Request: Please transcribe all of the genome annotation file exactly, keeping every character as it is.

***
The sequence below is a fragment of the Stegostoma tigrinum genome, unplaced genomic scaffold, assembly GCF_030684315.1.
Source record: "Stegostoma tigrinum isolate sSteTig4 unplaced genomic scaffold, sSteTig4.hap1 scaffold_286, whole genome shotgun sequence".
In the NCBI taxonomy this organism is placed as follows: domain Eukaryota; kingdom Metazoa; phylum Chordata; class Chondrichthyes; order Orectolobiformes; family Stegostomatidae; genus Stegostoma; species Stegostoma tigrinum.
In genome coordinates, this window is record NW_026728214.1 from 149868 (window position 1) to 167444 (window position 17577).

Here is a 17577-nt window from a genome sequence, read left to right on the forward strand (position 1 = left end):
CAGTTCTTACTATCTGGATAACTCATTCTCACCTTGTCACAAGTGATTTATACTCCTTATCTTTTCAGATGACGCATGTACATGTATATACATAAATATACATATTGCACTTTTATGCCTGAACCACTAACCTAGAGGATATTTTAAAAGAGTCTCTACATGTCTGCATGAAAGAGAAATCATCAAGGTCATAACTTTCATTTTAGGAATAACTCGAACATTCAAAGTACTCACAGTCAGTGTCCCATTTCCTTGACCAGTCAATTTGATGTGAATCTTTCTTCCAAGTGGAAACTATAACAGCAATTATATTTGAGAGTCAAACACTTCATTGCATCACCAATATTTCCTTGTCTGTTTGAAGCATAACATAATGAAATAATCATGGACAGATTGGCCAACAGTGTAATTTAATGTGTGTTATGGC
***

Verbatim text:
The sequence below is a fragment of the Stegostoma tigrinum genome, unplaced genomic scaffold, assembly GCF_030684315.1.
Source record: "Stegostoma tigrinum isolate sSteTig4 unplaced genomic scaffold, sSteTig4.hap1 scaffold_286, whole genome shotgun sequence".
In the NCBI taxonomy this organism is placed as follows: domain Eukaryota; kingdom Metazoa; phylum Chordata; class Chondrichthyes; order Orectolobiformes; family Stegostomatidae; genus Stegostoma; species Stegostoma tigrinum.
In genome coordinates, this window is record NW_026728214.1 from 149868 (window position 1) to 167444 (window position 17577).

Here is a 17577-nt window from a genome sequence, read left to right on the forward strand (position 1 = left end):
CAGTTCTTACTATCTGGATAACTCATTCTCACCTTGTCACAAGTGATTTATACTCCTTATCTTTTCAGATGACGCATGTACATGTATATACATAAATATACATATTGCACTTTTATGCCTGAACCACTAACCTAGAGGATATTTTAAAAGAGTCTCTACATGTCTGCATGAAAGAGAAATCATCAAGGTCATAACTTTCATTTTAGGAATAACTCGAACATTCAAAGTACTCACAGTCAGTGTCCCATTTCCTTGACCAGTCAATTTGATGTGAATCTTTCTTCCAAGTGGAAACTATAACAGCAATTATATTTGAGAGTCAAACACTTCATTGCATCACCAATATTTCCTTGTCTGTTTGAAGCATAACATAATGAAATAATCATGGACAGATTGGCCAACAGTGTAATTTAATGTGTGTTATGGC